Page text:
The Canaanites lived at the crossroads of the ancient world.
In a territory that would later be known as the Middle East, they experienced wars, conquests and occupations over thousands of years. As a result, evolutionary geneticists expected their DNA to reflect substantial mixing with incoming populations.
A new genetic analysis shows that scientists were wrong. According to a study in the American Journal of Human Genetics, today’s Lebanese share a whopping 93% of their DNA with ancient Canaanites who lived nearly 4,000 years ago.
The study also found that the Bronze Age inhabitants of Sidon, a major Canaanite city-state in modern-day Lebanon, had the same genetic profile as people who lived 300 to 800 years earlier in present-day Jordan.
Later known as Phoenicians, the Canaanites have a murky past. Nearly all of their own records have been destroyed over the centuries, so their history has been mostly pieced together from archaeological records and the writings of other ancient peoples.
Archaeologists at the Sidon excavation site have been unearthing ancient Canaanite secrets for the last 19 years in the still-inhabited Lebanese port city. They have uncovered 160 burials from the Canaanite period alone, including children buried in jars and adults placed in sand, said Claude Doumet-Serhal, director of the excavation.
Evolutionary geneticists are taking the work a step further.
Aided by new DNA sampling techniques, they sequenced the whole genomes of five individuals found in Sidon who lived about 3,700 years ago.
The team compared the genomes of these ancient Canaanites with those of 99 Lebanese people currently living in the country, as well as with previously published genetic data from modern and ancient populations across Europe and Asia.
First, they investigated the genetic ancestry of the Canaanites themselves. They found that these Bronze Age inhabitants of Sidon shared about half their DNA with local Neolithic peoples and the other half with Chalcolithic Iranians. Interestingly, this genetic profile is nearly identical to the one evolutionary geneticist Iosif Lazaridis and his team found last year in Bronze Age villagers near ‘Ain Ghazal in modern-day Jordan.
This suggests that Canaanites were spread across a wide region during the Bronze Age, from urban societies on the coast to farming societies further inland. It also supports the idea that different Levantine cultural groups — such as the Moabites, Israelites and Phoenicians — had a common genetic background, the study authors said.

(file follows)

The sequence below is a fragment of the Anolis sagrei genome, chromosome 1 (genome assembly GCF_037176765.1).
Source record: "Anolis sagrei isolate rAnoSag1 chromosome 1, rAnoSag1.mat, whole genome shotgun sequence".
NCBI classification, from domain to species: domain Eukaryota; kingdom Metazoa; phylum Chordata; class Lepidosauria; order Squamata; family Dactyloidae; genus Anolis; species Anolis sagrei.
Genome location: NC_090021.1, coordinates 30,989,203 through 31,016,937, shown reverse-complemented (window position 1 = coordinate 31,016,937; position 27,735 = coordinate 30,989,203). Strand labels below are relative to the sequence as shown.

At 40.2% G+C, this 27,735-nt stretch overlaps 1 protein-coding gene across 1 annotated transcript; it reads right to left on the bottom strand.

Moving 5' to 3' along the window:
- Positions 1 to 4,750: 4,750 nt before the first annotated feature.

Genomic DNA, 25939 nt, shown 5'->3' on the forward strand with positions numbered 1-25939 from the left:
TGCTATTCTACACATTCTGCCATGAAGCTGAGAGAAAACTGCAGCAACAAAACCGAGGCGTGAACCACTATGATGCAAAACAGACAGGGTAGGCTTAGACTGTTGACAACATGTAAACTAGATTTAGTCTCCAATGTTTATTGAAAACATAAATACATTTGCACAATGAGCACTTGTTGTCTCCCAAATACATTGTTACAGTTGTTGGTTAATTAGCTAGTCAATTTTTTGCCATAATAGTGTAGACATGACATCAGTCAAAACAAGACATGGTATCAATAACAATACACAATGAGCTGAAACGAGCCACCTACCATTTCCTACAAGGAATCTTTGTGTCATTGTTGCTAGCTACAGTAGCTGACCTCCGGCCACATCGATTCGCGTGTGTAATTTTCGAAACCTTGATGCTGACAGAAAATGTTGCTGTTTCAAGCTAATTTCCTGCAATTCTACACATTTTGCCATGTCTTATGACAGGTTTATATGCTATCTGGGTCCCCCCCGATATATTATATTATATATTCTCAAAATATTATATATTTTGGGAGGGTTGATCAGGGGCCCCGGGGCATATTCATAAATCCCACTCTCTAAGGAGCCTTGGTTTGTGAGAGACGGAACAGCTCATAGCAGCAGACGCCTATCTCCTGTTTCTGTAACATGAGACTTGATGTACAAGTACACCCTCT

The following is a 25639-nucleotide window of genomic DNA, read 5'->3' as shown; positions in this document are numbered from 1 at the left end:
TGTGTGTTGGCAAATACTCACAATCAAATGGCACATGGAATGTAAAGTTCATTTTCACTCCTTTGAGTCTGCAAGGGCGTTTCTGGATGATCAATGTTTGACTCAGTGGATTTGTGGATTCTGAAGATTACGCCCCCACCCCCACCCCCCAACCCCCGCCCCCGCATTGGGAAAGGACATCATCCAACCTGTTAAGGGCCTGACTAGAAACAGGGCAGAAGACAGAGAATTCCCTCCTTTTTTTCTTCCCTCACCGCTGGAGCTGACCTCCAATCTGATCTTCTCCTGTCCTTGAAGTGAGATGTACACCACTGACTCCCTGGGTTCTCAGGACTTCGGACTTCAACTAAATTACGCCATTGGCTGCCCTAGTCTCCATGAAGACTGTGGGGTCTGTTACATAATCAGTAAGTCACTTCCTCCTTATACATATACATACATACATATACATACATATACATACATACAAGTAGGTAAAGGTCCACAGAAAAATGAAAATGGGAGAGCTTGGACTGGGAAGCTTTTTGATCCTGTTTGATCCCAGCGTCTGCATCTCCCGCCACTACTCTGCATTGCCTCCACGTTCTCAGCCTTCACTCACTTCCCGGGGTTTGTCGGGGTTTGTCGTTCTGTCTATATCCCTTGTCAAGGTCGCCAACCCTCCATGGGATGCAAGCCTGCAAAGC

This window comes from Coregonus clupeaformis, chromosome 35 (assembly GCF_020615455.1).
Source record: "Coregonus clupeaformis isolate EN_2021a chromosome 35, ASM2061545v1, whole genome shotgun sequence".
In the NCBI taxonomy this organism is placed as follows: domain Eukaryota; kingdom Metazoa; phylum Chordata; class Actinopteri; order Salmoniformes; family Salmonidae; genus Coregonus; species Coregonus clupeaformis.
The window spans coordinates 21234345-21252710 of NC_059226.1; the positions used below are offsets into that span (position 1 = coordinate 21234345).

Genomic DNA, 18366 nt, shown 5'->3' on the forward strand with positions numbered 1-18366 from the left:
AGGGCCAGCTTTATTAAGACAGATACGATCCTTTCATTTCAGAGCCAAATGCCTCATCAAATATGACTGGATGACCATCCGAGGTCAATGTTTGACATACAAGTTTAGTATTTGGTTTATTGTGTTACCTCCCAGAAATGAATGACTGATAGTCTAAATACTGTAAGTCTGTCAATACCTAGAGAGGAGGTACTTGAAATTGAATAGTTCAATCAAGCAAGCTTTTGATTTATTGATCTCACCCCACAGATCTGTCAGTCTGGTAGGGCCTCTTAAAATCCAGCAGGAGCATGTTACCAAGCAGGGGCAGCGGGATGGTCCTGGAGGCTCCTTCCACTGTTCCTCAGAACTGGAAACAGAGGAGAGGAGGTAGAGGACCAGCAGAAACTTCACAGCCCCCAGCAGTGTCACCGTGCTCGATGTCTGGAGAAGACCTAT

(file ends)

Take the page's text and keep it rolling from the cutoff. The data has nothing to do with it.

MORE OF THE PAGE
By comparing the lengths of similar strands of DNA, the researchers determined that the genetic mixing of the Levantine and Iranian peoples happened between 6,600 and 3,550 years ago. If they had more ancient DNA samples from the region, they could come up with a more precise estimate, they added.
Next, the team compared the Canaanite genome with the genetic makeup of people who currently inhabit the ancient Canaanite cities. So they collected DNA from 99 modern Lebanese people — Druze, Muslim, and Christian alike.
As expected, they found some new additions to the Lebanese genome since the Bronze Age. About 7% of modern Lebanese DNA originates from eastern Steppe peoples found in what is now Russia — an ancestry not seen in the Bronze Age Canaanites or their ancestors.
But what really surprised the team was what was missing from the DNA of today’s Lebanese.
“If you look at the history of Lebanon — after the Bronze Age, especially — it had a lot of conquests,” said Marc Haber, a study leader from the Wellcome Trust Sanger Institute in Hinxton, England. He and his colleague Chris Tyler-Smith expected to see greater genetic contributions from multiple conquering peoples, and they were surprised that as much as 93% of the Lebanese genome is shared with their Canaanite predecessors.
Though a 7% genetic influx from the Steppe seems very small, that number might be covering some hidden complexities, said Lazaridis, who worked on the Bronze Age Jordanian samples but was not involved in the new study.
Not much is known about the migrations of these eastern Steppe populations, he said. If the genomes of the incoming people were only half Steppe, for example, 14% of the Lebanese genome could have come from the new migrants.
Haber and Tyler-Smith said they want to explore this complexity further.
“Who were those eastern migrants? Where did they come from? And why did they migrate toward the Levant region?” Haber said. Analyzing more samples from different locations and time periods could lead to an answer.
The team also wanted to know if the individuals from Sidon are more similar to modern-day Lebanese than to other modern Eurasian populations.
Despite small genetic variations between the three religious groups caused by preferential mating over time, the Lebanese genome is not widely varied. As a whole, the Lebanese people have more genetic overlap with the Canaanites from Sidon than do other modern Middle Eastern populations such as Jordanians, Syrians or Palestinians.
The difference is small, but it’s possible that the Lebanese population has remained more isolated over time from an influx of African DNA than other Levantine peoples, Lazaridis suggested.
The findings have powerful cultural implications, said Doumet-Serhal, who worked on the new study. In a society struggling with the ramifications of war and fiercely divided along political and sectarian lines, religious groups have often looked to an uncertain history for their identities.
“When Lebanon started in 1929,” Doumet-Serhal said, “the Christians said, ‘We are Phoenician.’ The Muslims didn’t accept that and they said, ‘No, we are Arab.’”
But this work carries a message of unity.
“We all belong to the same people,” she said. “We have always had a difficult past … but we have a shared heritage we have to preserve.”